The original crew of Prantalay14, a hijacked Thai fishing trawler-turned-pirate ship, which was sunk west of the Lakshadweep in a joint anti-piracy action by the Navy and the Coast Guard on Friday, were brought here on Saturday evening and sent to Mumbai on Sunday by INS Cankarso, which spearheaded the operation.
While the Coast Guard's advanced offshore patrol vessel Sankalp, which took part in the action, took on board 15 captive pirates and headed straight for Mumbai for handing them over to the police, the rescued Thai and Myanmar nationals, 20 in all, were brought here on Saturday evening by INS Cankarso, a recently commissioned Water jet Propelled Fast Attack Craft. Three injured Myanmarese were administered first aid at INHS Sanjeevani.
“They are fit for travelling, and so the entire group is being taken to Mumbai by the same ship. They will be handed over to the police and are expected to be examined as witnesses in the criminal trial against the pirates,” sources in the Navy said.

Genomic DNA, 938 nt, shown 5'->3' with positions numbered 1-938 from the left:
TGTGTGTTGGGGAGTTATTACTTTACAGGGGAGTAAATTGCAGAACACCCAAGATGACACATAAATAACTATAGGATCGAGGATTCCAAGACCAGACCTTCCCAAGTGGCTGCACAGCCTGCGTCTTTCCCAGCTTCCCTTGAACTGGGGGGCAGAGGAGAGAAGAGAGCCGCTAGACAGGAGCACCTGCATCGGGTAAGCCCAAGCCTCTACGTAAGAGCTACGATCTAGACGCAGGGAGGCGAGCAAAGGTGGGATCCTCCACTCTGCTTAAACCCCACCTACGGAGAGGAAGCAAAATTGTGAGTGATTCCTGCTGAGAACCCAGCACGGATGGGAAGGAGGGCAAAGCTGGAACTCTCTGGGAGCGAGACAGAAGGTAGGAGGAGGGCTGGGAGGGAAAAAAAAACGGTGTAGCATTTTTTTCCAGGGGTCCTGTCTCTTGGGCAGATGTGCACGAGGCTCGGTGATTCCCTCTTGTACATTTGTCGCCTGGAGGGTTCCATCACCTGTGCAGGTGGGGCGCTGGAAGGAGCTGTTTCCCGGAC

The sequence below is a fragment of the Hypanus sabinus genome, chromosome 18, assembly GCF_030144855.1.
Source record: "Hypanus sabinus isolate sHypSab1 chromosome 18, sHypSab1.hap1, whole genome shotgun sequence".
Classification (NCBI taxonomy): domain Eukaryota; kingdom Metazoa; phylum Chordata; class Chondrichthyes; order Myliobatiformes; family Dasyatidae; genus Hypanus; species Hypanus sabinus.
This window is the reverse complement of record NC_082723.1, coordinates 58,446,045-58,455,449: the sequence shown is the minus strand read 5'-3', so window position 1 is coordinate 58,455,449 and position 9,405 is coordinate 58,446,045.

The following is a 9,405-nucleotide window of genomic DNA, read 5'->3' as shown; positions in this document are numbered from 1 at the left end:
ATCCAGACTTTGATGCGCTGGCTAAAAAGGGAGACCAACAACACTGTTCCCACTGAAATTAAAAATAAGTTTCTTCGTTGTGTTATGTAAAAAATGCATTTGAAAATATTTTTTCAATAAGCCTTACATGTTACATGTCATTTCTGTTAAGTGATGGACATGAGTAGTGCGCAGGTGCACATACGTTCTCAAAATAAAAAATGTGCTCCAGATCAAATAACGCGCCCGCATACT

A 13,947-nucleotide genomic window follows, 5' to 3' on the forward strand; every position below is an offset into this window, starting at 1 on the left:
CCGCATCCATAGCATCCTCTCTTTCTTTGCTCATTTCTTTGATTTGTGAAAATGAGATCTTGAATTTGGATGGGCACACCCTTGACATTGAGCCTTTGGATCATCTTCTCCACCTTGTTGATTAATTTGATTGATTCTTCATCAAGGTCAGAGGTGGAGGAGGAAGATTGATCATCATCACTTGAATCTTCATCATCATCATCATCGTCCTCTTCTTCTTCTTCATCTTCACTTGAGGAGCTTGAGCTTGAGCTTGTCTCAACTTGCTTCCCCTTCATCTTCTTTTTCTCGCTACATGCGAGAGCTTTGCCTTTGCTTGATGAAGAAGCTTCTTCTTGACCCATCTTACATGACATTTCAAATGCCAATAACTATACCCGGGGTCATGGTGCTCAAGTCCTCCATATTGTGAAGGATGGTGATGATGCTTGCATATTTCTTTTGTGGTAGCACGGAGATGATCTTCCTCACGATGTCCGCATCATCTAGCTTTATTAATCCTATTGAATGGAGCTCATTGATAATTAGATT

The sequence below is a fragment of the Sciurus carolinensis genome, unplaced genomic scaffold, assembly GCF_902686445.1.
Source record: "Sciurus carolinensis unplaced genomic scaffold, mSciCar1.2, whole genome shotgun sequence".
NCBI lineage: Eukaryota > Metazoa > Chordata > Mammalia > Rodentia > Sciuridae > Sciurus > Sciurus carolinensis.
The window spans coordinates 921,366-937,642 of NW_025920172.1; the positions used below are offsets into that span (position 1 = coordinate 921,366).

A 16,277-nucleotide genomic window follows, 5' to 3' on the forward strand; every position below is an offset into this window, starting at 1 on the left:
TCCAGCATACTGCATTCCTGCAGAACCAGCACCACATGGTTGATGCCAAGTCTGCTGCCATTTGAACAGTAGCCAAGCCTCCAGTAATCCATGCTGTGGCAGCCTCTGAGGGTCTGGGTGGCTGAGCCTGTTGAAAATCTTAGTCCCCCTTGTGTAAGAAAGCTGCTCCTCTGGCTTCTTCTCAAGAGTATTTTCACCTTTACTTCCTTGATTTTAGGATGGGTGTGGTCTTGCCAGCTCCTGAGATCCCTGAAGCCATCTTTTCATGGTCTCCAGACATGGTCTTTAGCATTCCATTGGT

“However, whether they were hostages or accomplices in pirate designs will be investigated by the police,” they said.
Ever since it was hijacked in April last, Prantalay14 was widely used by pirate groups as a floating base to launch attacks on merchant vessels passing along the busy shipping lanes around the Lakshadweep island chain.
On Friday, two skiffs launched from it tried to pirate a container carrier, the Bahamas-flagged CMA CGM Verdi. A Mayday message from the ship alerted the maritime security agencies and the face-off ended with the sinking of the pirate-controlled trawler.
Spurt in piracy
Two months ago, a spurt in piracy attempts in the eastern Arabian Sea forced the Southern and Western Naval Commands to deploy a task group to intensify patrol in the area. This has helped curb pirate activities.